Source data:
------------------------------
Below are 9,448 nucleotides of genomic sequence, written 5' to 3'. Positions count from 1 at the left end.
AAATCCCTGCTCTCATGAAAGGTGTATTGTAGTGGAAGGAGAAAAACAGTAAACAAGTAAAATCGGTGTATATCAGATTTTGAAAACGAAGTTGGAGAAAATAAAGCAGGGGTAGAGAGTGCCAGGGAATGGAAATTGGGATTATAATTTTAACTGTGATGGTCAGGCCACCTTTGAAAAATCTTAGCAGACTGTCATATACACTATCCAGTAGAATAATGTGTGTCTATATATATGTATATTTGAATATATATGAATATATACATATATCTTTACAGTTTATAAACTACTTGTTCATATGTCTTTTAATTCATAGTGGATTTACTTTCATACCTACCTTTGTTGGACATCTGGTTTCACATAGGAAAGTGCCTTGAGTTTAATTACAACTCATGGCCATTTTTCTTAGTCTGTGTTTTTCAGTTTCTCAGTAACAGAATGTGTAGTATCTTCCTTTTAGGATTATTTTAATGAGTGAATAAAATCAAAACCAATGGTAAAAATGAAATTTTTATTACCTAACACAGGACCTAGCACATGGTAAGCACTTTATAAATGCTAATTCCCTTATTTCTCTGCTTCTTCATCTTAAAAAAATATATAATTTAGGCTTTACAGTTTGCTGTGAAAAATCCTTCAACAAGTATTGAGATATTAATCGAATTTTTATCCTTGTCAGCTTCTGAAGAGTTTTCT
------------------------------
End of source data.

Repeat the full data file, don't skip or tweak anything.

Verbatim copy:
Below are 9,448 nucleotides of genomic sequence, written 5' to 3'. Positions count from 1 at the left end.
AAATCCCTGCTCTCATGAAAGGTGTATTGTAGTGGAAGGAGAAAAACAGTAAACAAGTAAAATCGGTGTATATCAGATTTTGAAAACGAAGTTGGAGAAAATAAAGCAGGGGTAGAGAGTGCCAGGGAATGGAAATTGGGATTATAATTTTAACTGTGATGGTCAGGCCACCTTTGAAAAATCTTAGCAGACTGTCATATACACTATCCAGTAGAATAATGTGTGTCTATATATATGTATATTTGAATATATATGAATATATACATATATCTTTACAGTTTATAAACTACTTGTTCATATGTCTTTTAATTCATAGTGGATTTACTTTCATACCTACCTTTGTTGGACATCTGGTTTCACATAGGAAAGTGCCTTGAGTTTAATTACAACTCATGGCCATTTTTCTTAGTCTGTGTTTTTCAGTTTCTCAGTAACAGAATGTGTAGTATCTTCCTTTTAGGATTATTTTAATGAGTGAATAAAATCAAAACCAATGGTAAAAATGAAATTTTTATTACCTAACACAGGACCTAGCACATGGTAAGCACTTTATAAATGCTAATTCCCTTATTTCTCTGCTTCTTCATCTTAAAAAAATATATAATTTAGGCTTTACAGTTTGCTGTGAAAAATCCTTCAACAAGTATTGAGATATTAATCGAATTTTTATCCTTGTCAGCTTCTGAAGAGTTTTCT